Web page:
Ultimately, this argument is appealing because it is a (relatively) easy-to-understand point in an otherwise densely complicated debate. We all remember Mr. Smith's passionate, obstinate stand against corruption. Students of history remember Strom Thurmond's infamously dehydrated stand against racial integration.

And pushing for "talking filibusters" avoids the stark, difficult choice of whether to keep the filibuster entirely.

Ultimately, the argument rests on presumptions about human nature--how senators will respond to a new scenario which doesn't create new concrete incentives, but rather will introduce emotions that, supposedly, will change how they behave. Embarrassment? Shame? Exhaustion? It's not exactly clear.

This is a presumption which I find to be rather flawed.

In an age where senators routinely give speeches to an empty chamber in order to get on C-SPAN, are forced talk-a-thons really such a threat?

In 2010, Sen. Bernie Sanders, the irascible independent/socialist senator from Vermont, voluntarily spoke for nearly nine hours to protest an income tax deal. Did he pay a political price for it? Hardly. His speech was later published as a best-selling book.

The basic idea behind this is that talking filibusters will be such an inconvenience to the filibusterer, he or she just won't bother as much. But this ignores a rather crucial fact--a talking filibuster would be just as inconvenient to everyone else as it would be to the objecting senators. (And we are talking about a group of senators--a single objecting member isn't that much of a problem.)

While this group trades speeches all the live-long day and into the night, no other business would get done. Unless some sort of agreement could be reached, Congress would come to a standstill. It would turn into a staring contest. Who do you think would blink first--the senators deadset against this law or nomination, or the majority leader, tasks with running the entire chamber? How long until the leader gave up and went to other business? And how many times would we go through this charade until the leader decided that a declaration of intention to filibuster is good enough?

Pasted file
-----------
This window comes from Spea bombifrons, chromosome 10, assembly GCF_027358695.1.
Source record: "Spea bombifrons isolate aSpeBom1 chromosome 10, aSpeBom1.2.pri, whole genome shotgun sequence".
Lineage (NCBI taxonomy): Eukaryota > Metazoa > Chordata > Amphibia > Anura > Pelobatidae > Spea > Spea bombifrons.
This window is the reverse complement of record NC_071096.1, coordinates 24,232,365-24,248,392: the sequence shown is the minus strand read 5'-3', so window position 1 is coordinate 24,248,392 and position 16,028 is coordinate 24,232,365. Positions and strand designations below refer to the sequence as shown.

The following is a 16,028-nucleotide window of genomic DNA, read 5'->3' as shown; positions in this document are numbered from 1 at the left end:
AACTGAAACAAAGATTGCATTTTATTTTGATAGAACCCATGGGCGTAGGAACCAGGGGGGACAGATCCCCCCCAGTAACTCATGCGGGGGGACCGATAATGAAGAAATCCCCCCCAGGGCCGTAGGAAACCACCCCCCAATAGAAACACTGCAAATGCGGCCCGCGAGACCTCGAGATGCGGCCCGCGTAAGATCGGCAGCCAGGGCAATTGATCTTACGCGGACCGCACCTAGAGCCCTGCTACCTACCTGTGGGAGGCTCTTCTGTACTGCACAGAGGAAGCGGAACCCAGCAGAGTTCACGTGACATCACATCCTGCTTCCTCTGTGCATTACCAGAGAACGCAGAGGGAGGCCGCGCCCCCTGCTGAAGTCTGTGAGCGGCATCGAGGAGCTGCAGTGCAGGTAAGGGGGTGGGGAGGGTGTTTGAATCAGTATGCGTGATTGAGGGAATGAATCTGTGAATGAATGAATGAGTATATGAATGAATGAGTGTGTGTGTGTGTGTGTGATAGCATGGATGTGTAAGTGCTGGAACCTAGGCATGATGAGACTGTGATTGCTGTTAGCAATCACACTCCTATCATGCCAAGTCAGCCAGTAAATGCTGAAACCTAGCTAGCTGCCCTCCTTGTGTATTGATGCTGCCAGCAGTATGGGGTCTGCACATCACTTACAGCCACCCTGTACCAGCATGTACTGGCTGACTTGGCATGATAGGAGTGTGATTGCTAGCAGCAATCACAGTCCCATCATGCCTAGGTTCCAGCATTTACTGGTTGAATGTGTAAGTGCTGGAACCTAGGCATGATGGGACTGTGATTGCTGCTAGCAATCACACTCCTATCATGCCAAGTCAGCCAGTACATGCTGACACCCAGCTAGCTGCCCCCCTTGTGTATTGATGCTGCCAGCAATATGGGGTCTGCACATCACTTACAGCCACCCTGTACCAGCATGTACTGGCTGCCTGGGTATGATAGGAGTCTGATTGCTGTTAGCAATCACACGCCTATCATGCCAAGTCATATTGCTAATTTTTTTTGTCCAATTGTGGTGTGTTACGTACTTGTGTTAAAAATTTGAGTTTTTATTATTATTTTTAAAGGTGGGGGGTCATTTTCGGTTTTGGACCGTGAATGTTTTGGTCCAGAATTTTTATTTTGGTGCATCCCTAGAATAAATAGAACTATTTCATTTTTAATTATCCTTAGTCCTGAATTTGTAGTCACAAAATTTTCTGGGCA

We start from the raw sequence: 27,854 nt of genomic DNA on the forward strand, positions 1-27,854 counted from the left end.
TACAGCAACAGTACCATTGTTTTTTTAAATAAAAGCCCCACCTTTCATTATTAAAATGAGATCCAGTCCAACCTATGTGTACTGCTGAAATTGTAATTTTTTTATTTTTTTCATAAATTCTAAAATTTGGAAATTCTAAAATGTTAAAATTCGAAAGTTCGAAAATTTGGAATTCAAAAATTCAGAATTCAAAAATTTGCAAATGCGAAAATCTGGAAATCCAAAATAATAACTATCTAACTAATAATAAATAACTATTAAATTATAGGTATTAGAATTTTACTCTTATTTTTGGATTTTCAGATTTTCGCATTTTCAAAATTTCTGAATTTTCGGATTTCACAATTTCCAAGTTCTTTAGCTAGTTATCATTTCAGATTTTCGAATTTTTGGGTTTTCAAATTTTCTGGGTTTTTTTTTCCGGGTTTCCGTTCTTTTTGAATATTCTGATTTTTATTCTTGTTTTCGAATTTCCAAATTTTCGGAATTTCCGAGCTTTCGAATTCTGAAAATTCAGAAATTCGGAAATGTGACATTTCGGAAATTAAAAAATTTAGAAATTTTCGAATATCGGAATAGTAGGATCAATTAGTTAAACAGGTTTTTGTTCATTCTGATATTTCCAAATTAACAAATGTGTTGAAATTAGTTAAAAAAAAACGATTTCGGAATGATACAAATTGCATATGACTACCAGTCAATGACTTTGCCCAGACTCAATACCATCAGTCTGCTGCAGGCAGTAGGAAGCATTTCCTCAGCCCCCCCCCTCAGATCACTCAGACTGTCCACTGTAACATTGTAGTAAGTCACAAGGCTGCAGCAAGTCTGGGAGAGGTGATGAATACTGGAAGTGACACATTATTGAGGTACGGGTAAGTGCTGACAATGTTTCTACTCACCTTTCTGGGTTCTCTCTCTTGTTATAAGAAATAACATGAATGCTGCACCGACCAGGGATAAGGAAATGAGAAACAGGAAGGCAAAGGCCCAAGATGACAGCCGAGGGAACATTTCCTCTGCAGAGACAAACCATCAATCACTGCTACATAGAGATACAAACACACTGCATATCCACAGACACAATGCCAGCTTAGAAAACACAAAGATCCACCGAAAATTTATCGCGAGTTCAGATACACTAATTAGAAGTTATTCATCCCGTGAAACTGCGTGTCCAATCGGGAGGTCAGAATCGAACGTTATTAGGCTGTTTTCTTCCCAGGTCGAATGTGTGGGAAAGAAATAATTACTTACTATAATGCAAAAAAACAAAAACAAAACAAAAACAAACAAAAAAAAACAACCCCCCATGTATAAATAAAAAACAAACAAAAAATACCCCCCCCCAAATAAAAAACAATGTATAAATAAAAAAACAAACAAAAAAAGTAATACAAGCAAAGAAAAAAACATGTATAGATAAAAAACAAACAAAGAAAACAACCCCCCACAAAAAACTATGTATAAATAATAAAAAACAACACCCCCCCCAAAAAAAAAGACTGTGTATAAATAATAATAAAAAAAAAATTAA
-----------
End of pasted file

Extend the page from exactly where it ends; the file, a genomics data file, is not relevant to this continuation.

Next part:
The rise of the filibuster is fundamentally linked to the rise of parliamentary-style partisan politics. And unless you fundamentally change the incentives, you won't be able to get the train back on the tracks.

Reformers were hoping that Reid would use the so-called "nuclear option," a constitutional maneuver so striking it would overshadow any of the proposals currently being considered. (The precedent could lead to eventual rule by strict majority--but that's a discussion for another blog post.) Sen. Al Franken's (D-Minn.) proposal to require an affirmative 41 votes to prevent cloture is intriguing--it certainly would go farther towards eliminating holds--but depending on how it is written, it likely would either be very close to the status quo, or would effectively end the filibuster.

And that's the rub. Any way you slice it, Democrats end up facing a pretty stark choice they don't want to make. Their attempts to have their cake and eat it too either lead to useless half-measures, or equally useless theatrics. Should they keep the filibuster, fundamentally pare it down, or get rid of it?

And, ultimately, they want to keep it. That's the bottom line. Their memories of being in the minority are too fresh. They fought too hard, and endured too many bitter sacrifices pursuing the gains of the 111th Congress to see those gains repealed during a future Republican administration. And, like Republican senators, they're fundamentally fearful of majority rule, worried that the Senate could eventually become just a smaller version of the House.

Anyone in favor of repealing the filibuster must be in favor of it even when doing so would cause immediate setbacks to his or her agenda. Democrats just aren't there yet. Maybe they never will be.